Populus fremontii and Alnus oblongifolia leaves were collected from nearby Beaver Creek by hanging tarps under trees to catch leaves during natural abscission in fall 2002 and stored indoors in sealed boxes at room temperature until used in 2003 or 2005. The litter quality of these species was similar in terms of percent phosphorous and condensed tannins, but A. oblongifolia had significantly higher percent nitrogen concentration based on a previous study using leaves from the same source (LeRoy & Marks, 2006). Leaves were separated by species and laid flat in 6.4 mm mesh litterbags in 4.0 g quantities. Four litterbag treatments were used per measurement year: P. fremontii above and below the dam and A. oblongifolia above and below the dam. Litterbags were randomly anchored in the stream over a spatial extent of approximately 20 m of stream length and the middle 10 m of stream width at the above- or below-dam sites in replicates of eight for 10 or 75 days. To avoid temporal bias in decomposition rates between sites all litterbags (above and below dam) were submerged in the stream on the same day and were therefore removed from both sites on the same days (e.g., the day 10 removal represented the same calendar date for both sites). Handling losses were estimated from mass loss in control litterbags that were carried to and from Fossil Creek with the other litterbags but never submerged in the stream.

On removal dates the leaf litter remaining in litterbags was washed and filtered through 250-μm nets to remove sediment. The retained macroinvertebrates were preserved in 70% ethanol for further processing. Two sets of five 11-mm leaf punches were taken per litterbag from a stack of five leaves for fungal biomass determination. The remaining litter was dried at 70°C for 72 h then ground using a Wiley mill (Thomas Scientific, Swedesboro, New Jersey, USA) and combusted at 500°C in a muffle furnace (Barnstead International, Dubuque, Iowa, USA) for 1 h to determine ash-free dry mass (AFDM) values. Natural log equations were created for AFDM values to determine experimental leaf decomposition rates (k) from 10 to 75 days in-stream. These rates were compared using an equality of slopes test in SAS (Version 8.01, SAS Institute, Inc., Cary, North Carolina, USA, 2000), which allowed decomposition rates between species and sites to be compared within and between measurement years (Jenny et al., 1949; Olson, 1963; Petersen & Cummins, 1974; Webster & Benfield, 1986).

Fungal biomass

Fungal biomass analysis was done using only leaf punch sets taken from litterbags removed at day 10 because leaves from the day 75 removal were too advanced in decomposition to allow taking adequate leaf punches. From the two sets of leaf punches taken during processing of the day 10 litterbags, one set of punches was preserved in methanol (99.99% HPLC-grade) and the other set was dried, ground, and combusted in the same manner as the rest of the leaf litter. Ergosterol concentrations were determined from the sets of leaf punches preserved in methanol. Because this sterol is largely unique to fungus, its concentration in aquatic systems is directly related to the abundance of hyphomycetes (Newell, 1992), and multiplying by a constant then provides a quantitative measure of fungal biomass (Gessner & Chauvet, 1993). The assay for ergosterol, high-performance liquid chromatography (HPLC) parameters, and mathematical conversion to mg fungus was done according to the methods of Suberkropp (2001), with the exception that the residue dissolved in 1 ml of methanol was filtered using 13-mm Acrodisc filters with a 0.2-μm PTFE membrane. Five standards of known ergosterol concentration (1, 2.5, 5, 10, and 25 μg ml−1) were run every time the machine was started, and a randomly chosen standard was run after every 10–12 samples to verify consistent HPLC performance. Obtained fungal values were divided by AFDM values from the other set of leaf punches to determine mg fungal biomass per g AFDM. Because site and year were the major factors of interest, leaf species was not used as a factor in the fungal biomass analysis.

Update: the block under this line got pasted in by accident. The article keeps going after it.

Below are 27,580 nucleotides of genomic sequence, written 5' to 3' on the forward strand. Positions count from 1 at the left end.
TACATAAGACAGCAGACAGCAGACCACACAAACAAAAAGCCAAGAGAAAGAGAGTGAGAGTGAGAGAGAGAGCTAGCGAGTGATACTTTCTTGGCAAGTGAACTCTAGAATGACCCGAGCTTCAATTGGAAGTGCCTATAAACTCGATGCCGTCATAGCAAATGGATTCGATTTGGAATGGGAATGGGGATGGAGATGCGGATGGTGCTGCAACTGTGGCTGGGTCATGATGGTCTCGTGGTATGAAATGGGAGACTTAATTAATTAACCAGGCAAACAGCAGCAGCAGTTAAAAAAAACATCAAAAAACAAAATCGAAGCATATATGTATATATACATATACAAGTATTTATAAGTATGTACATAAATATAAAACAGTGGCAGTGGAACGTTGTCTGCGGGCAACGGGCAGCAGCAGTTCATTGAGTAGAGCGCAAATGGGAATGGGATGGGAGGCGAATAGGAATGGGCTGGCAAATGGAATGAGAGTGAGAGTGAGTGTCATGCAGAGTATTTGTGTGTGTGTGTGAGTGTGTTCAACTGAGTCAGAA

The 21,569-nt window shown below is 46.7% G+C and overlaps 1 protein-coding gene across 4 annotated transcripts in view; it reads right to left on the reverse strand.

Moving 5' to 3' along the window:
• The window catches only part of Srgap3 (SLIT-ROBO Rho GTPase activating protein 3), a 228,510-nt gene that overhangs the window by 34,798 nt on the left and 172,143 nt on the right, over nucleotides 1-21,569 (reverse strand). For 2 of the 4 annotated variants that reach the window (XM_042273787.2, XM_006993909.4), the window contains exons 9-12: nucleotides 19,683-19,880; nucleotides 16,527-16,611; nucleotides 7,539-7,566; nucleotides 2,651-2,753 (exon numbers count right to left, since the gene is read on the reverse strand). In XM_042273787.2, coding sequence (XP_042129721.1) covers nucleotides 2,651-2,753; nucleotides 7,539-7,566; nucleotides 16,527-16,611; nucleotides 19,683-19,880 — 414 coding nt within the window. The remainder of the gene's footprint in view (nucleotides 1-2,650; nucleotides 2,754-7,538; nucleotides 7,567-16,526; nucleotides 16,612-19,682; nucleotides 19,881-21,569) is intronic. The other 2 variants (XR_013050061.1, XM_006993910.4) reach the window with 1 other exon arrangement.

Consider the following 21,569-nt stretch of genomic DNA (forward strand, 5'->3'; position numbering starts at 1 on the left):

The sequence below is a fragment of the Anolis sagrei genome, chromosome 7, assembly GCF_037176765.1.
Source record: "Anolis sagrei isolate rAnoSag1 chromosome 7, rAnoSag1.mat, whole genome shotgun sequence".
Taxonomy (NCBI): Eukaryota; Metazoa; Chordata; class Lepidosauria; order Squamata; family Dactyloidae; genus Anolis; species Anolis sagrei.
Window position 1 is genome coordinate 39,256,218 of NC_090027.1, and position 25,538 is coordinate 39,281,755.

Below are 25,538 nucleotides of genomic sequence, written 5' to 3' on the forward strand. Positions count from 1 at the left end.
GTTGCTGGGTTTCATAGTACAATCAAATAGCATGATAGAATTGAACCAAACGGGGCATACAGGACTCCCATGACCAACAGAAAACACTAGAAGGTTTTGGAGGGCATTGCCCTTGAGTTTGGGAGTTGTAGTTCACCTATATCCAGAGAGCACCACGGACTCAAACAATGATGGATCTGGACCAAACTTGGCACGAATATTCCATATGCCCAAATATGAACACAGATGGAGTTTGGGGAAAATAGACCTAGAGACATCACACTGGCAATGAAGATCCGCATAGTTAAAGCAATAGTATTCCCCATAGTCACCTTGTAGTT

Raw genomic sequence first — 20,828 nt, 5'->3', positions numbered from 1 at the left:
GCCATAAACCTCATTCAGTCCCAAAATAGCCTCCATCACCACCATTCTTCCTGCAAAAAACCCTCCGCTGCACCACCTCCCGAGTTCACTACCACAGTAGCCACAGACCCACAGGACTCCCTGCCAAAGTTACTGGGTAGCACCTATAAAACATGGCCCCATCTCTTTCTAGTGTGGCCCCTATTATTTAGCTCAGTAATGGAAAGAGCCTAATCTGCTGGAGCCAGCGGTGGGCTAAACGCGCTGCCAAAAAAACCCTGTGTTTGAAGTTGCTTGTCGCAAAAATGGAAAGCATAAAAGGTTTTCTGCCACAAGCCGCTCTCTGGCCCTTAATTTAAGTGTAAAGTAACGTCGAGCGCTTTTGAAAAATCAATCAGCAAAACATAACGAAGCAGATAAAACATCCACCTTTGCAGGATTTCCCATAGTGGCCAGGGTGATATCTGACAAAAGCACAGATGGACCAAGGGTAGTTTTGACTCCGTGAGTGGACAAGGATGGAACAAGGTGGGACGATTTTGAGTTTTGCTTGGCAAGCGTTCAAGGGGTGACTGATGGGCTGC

Aquatic macroinvertebrates

Macroinvertebrates associated with the leaf litter were collected during day 10 removal. Most of the macroinvertebrates retained following leaf litter washing were identified to the genus level using dichotomous keys (e.g., Merritt & Cummins, 1996; Wiggins, 1996; Thorpe & Covich, 2001). Due to difficulty in differentiating aquatic Diptera and Coleoptera, macroinvertebrates in these orders were identified to the family level. Non-metric multidimensional scaling (NMDS) with a Bray-Curtis distance measure provided a visual representation of the macroinvertebrate community structure (PC-ORD Version 4.02, MJM Software, Gleneden Beach, Oregon, USA, 1999). Macroinvertebrate community differences between harvest dates, sites, measurement years, and site-measurement year combinations were analyzed using a multi-response permutation procedure (MRPP; McCune & Grace, 2002). Community attributes including species evenness, richness, Shannon’s diversity index (H′), and Simpson’s diversity index (D′) were also compared using the BACI analysis method described in the next section.

Statistical analyses and BACI design

JMP-IN software was used for the majority of statistical data analyses (Academic version 5.1.2, SAS Institute, Inc., Cary, North Carolina, USA, 1989–2001). A type I error rate (α) of 0.05 was used for all relevant analyses.